Investors have continued buying up Australian media stocks
in a second day of share price rises, as media executives called for the government
to bring forward plans to scrap cross and foreign-media-ownership rules,
reportsThe Age.

There’s movement at the station and nobody wants the big one
to get away, says Colin Kruger in The SMH
which may or may not have anything to do with $38 million worth of
shares in WA Newspapers changing hands early yesterday.

Meanwhile, critiques of the govt’s proposals keep coming: Not happy, says Foxtel’s
major shareholder, Telstra
– apparently the changes favour the free-to-air television
networks; Coonan’s paper contains a poison pill at its heart, says the Opposition’s Stephen Conroy in The
Age
; And the changes will effectively make the ACCC the new front
line in retaining some media diversity in an already concentrated media market,
say Allan Fels and Fred Brenchley in the Fin
Review
(not online). “And that front line is looking vulnerable.”

Elsewhere, Elizabeth
Knight
in The SMH says forget T3 –
it’s all systems go for a speedy sale of one of Australia’s
engineering showpieces, the Snowy Mountains Hydro electricity asset.

And in the new and delicate phase of the Toll-Patrick
dispute, Stephen Bartholomeusz wonders what Toll’s revised bid will be and whether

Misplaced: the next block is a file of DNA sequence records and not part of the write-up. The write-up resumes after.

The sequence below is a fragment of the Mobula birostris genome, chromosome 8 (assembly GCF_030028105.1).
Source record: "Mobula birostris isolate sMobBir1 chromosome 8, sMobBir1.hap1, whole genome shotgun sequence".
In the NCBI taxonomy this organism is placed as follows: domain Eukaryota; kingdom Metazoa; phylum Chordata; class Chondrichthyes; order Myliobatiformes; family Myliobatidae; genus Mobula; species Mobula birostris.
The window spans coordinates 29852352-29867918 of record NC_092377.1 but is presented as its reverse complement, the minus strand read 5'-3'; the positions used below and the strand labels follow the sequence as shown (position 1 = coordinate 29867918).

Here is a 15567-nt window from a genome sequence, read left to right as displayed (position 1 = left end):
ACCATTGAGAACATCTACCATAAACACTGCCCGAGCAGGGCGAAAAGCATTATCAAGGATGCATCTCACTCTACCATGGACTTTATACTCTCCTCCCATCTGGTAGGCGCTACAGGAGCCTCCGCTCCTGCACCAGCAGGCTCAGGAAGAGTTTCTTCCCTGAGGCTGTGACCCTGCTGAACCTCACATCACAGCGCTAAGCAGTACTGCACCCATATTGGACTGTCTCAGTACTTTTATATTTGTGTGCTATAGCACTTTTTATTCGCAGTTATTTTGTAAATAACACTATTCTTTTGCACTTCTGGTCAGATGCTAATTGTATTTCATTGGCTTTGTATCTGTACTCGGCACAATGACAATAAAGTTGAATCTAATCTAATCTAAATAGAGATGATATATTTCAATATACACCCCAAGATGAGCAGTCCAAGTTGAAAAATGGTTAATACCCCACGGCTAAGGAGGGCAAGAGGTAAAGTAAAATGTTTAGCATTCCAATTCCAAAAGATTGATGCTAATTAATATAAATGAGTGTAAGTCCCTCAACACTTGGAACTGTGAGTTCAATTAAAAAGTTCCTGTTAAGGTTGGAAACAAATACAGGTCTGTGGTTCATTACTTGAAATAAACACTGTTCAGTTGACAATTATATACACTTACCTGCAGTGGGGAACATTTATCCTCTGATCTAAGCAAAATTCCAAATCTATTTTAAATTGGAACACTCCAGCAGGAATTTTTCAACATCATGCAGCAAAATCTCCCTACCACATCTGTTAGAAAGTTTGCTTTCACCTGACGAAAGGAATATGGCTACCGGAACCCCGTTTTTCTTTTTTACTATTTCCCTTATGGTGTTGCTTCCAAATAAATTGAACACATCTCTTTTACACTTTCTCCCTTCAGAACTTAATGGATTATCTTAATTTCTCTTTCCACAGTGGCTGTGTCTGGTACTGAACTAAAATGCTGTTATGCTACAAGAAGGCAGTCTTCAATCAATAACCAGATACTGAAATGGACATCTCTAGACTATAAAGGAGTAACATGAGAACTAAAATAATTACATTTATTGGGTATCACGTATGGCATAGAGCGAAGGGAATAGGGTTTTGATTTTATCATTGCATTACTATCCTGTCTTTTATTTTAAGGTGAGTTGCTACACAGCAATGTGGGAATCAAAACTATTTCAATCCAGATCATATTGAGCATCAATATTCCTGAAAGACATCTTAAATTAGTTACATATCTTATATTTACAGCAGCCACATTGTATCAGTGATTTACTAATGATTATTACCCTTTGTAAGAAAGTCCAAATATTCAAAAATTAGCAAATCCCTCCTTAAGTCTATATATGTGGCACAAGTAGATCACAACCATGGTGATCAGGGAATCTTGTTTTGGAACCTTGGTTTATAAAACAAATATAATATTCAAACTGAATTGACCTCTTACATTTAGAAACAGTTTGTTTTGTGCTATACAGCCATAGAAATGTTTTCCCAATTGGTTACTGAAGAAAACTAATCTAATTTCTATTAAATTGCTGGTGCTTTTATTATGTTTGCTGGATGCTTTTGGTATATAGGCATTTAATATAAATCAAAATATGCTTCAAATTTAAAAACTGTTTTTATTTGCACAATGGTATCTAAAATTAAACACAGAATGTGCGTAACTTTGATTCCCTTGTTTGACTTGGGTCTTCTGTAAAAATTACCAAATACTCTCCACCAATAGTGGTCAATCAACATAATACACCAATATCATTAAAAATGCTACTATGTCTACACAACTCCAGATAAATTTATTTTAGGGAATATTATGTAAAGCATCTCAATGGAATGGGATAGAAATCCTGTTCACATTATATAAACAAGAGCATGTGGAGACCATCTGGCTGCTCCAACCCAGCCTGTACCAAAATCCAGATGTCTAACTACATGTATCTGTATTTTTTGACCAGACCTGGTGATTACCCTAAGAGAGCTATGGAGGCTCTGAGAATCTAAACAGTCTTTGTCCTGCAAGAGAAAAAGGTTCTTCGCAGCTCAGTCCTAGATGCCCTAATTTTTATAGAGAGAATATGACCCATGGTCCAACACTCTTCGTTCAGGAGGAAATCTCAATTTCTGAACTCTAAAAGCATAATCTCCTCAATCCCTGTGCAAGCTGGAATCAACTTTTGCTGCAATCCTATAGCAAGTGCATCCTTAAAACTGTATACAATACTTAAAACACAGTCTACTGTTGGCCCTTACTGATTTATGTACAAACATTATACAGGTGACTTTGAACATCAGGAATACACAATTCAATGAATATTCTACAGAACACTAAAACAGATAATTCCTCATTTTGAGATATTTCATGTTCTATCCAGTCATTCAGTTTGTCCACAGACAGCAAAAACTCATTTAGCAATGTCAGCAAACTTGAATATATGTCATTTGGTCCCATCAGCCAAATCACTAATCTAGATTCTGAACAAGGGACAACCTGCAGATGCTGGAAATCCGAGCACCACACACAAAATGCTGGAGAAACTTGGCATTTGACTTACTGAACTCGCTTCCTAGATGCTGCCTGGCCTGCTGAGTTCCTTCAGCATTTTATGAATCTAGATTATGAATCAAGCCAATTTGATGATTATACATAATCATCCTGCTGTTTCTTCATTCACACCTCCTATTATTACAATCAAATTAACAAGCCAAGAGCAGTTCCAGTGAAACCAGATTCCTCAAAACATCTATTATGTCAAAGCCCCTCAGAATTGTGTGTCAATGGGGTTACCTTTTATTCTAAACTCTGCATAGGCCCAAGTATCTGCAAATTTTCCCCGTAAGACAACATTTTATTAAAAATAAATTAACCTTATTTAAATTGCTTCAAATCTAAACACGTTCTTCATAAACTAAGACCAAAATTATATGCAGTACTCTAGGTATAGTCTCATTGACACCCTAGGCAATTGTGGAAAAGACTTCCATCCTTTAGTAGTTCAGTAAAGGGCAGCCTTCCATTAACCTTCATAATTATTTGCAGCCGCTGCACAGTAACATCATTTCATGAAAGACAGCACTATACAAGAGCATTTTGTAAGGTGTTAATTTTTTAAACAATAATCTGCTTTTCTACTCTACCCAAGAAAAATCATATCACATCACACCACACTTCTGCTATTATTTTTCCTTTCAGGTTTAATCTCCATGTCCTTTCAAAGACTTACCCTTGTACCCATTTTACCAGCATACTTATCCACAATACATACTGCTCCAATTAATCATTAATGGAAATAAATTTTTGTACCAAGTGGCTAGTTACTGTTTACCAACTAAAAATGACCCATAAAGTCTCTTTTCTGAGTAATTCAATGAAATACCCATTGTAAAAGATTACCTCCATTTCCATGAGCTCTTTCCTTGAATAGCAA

Patrick’s Chris Corrigan has another nasty rabbit up his sleeve, in The Smage.

Telstra’s long-suffering shareholders will soon find out if a
raft of major decisions from the Government and competition regulator will
upset the telco’s executives, says Michael Sainsbury in The Oz. But all you hear from Telstra is how regulation is killing it,
says John Durie in the Financial Review. It won’t use the avenues available to install its own regimes.

In other news, Australia
gives its first hairy-chested response to China’s
attempt to restrict iron ore prices…
The rise and rise of ABC Learning
Jamie Packer dabbles in property development… A turf war rages between Australian retail banks and Sydney
investment bankers over New Zealand’s
futures market.

On Wall Street,

US
stocks rallied to a higher close Wednesday
, with the S&P 500 breaching the
1,300 mark for the first time since May 2001. The Dow Jones rose 58.43
points to 11,209.77.

Peter Fray

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